Williams, The Haiku, and the Natural Sequence

[William Carlos Williams – Collected Poems – published by The Objectivist Press. 1934, Williams’ first “collected”  edition]

continuing from yesterday

AG: So, now , the reason I was coming on to all of this was that the short form of the haiku or the long form of the (William Carlos) Williams sentence all say the same thing, which is – if you try to weave a series of discrete haiku-like perceptions in (Jack) Kerouac -ian-sketchy-sketch style, if you try to weave them in to one single continuous cadence of breath and a single continuous syntactical order, you’ll have to lay them out on the page in such a way as  that they will relate and depend and hang on each other,  and relate to each other, and finally come to a conclusion.  And if it doesn’t, then you ain’t got the material for a poem, probably (or at least not that kind of poem) . So you get things in Williams, like,,  “the moon, which, we have recently taken over, was once, your plant, O Mother of the Universe! ,though now, despite my palsied tongue, I still sing your white-globe fullness like the breasts of Flossie“,  or something –  In other words, a whole bunch of different  thoughts, but all put in a funny sentence, and Williams comes up with a  really nice American-sounding.. (he. sounds like an old fella’,  and rather cracker-barrel,  but something a little extra-special elegant).  .

So what was emerging from that was it was not exactly like somebody talking, except it sounded like  someone talking, but it was a little bit more complex and refined  than somebody’s talking, but it was modelled on somebody’s talking and thinking, for real.  So that, actually, he created a kind of art out of it, out of the elements of ordinary speech…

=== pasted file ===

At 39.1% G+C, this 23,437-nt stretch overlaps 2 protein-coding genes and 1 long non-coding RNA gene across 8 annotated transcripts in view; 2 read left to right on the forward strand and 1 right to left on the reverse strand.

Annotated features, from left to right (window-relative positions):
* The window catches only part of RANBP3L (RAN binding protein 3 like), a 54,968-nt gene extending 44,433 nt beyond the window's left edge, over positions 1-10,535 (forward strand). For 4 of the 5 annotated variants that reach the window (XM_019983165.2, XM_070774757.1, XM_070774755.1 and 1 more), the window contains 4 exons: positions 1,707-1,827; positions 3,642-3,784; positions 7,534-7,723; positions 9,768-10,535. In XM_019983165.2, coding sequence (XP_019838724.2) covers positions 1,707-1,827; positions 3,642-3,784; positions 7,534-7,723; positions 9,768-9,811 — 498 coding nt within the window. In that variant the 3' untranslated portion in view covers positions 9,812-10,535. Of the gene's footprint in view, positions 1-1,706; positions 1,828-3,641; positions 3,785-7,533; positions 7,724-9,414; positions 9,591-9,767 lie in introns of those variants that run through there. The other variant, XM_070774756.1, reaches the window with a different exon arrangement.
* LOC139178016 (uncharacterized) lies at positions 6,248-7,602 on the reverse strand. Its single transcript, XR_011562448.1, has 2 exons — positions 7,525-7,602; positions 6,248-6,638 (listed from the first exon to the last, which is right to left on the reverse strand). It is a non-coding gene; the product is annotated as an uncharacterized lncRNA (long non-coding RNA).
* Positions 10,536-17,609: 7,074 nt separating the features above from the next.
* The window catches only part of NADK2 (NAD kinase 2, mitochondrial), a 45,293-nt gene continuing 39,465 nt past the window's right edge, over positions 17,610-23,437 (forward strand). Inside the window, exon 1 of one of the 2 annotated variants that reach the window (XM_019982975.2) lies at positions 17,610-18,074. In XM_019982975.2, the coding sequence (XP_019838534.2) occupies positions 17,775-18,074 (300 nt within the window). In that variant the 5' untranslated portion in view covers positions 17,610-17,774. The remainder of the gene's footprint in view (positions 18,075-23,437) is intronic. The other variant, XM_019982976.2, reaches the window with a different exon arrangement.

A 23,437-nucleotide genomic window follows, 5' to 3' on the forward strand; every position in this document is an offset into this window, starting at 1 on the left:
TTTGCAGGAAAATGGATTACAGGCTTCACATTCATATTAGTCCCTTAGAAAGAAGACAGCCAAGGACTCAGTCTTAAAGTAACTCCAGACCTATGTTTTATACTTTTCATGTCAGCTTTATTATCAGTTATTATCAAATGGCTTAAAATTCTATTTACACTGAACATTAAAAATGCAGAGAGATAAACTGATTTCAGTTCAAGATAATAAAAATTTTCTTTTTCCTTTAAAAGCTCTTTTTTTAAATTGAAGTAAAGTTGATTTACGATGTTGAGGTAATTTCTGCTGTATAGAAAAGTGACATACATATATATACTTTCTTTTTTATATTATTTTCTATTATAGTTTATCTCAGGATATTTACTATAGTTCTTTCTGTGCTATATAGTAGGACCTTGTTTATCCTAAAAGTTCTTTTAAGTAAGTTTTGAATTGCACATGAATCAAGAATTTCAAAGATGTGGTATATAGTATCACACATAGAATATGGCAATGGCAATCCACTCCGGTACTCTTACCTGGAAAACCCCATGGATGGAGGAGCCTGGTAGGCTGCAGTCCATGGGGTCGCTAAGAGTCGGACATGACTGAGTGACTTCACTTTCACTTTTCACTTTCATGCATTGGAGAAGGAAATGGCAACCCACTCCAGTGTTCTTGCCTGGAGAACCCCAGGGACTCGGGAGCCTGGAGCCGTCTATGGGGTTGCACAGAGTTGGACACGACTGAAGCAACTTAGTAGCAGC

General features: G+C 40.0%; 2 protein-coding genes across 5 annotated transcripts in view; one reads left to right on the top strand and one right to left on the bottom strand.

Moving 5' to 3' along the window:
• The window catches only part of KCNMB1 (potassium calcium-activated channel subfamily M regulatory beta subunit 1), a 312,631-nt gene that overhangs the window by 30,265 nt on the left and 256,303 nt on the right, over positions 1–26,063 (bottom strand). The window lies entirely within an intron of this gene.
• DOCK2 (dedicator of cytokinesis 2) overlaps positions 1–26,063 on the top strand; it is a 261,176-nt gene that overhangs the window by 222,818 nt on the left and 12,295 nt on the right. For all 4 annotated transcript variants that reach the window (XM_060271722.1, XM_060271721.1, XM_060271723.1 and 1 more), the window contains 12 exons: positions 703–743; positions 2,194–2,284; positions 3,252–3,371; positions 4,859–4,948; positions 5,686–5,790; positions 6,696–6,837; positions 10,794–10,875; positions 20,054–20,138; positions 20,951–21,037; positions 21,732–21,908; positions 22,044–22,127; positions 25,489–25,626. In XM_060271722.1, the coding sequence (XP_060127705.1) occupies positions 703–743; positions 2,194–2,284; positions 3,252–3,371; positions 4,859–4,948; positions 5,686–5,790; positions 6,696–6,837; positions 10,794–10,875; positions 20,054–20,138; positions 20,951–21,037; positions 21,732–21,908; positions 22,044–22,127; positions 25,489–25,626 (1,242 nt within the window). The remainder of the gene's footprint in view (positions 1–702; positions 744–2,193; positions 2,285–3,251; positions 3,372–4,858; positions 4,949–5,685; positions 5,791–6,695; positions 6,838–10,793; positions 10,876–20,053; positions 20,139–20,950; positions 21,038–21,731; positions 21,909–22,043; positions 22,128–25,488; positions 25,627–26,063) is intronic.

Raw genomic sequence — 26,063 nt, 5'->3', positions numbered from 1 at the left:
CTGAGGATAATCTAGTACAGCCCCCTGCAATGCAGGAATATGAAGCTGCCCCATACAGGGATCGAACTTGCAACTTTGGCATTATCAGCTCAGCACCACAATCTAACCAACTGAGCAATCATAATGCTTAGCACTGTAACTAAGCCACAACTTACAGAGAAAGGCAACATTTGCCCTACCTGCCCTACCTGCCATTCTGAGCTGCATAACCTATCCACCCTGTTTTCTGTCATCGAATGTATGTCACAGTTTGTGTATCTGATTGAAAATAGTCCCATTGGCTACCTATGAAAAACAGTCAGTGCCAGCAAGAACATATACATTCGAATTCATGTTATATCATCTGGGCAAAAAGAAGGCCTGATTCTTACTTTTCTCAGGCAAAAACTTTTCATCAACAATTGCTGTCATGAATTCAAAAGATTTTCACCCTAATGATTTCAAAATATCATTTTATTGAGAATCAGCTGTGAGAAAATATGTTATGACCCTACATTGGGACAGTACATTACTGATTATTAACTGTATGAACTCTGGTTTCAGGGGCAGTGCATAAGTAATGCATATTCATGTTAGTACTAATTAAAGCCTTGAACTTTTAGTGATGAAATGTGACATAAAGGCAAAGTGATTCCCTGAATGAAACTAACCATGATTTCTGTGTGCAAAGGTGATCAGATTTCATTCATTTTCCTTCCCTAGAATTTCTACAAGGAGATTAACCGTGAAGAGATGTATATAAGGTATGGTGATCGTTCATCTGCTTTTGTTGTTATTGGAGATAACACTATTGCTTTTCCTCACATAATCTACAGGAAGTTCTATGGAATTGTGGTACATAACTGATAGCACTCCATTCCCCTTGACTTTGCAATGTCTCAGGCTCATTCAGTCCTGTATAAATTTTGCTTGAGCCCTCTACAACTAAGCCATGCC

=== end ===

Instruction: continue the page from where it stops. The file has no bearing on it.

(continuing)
Is this making sense?  You know there is something a little bit artistic about Williams’ plain-ness when you look closely. There was a poem that I was trying to find, I couldn’t… but it ended.. what was it? – the wind coming round the corner?  – the wind that was coming round the corner has overwhelmed the entire city/ – at the end of a poem – he describes about ten different things, all of which are blown by the wind, which, coming around the corner has overwhelmed the entire city. It was like he used that gimmick to sum up a whole sentence. So… but the key, though, what I was saying was that if you try and find the right spoken number of minimum words, somehow, magically, the vividness of the sentence will fall into place. And if you try and find the right lengthy syntactical chain, the order in which to arrange your perceptions, somehow magically, the poem will arrive at a conclusion.  It’s just the..  do you see why logically that would happen? – that in the attempt to link different perceptions, sketch of sketching, imagistic perceptions, together, in a single-sentence syntax, it’s like a sequence of orderly thought that does lead to, “oh, I’d better write this down. It’s a poem”.  I mean, you do have.. you know, you have a series of. thoughts and then you write them down. So the poem’s syntax just hangs them all together showing their relationship, showing their natural relationship, not logical but natural relationship (which may be the relationtship of the order,…

[Audio for the above can be heard here, beginning at approximately forty-three-and-a-half minutes  in and concluding at approximately forty-seven minutes in]

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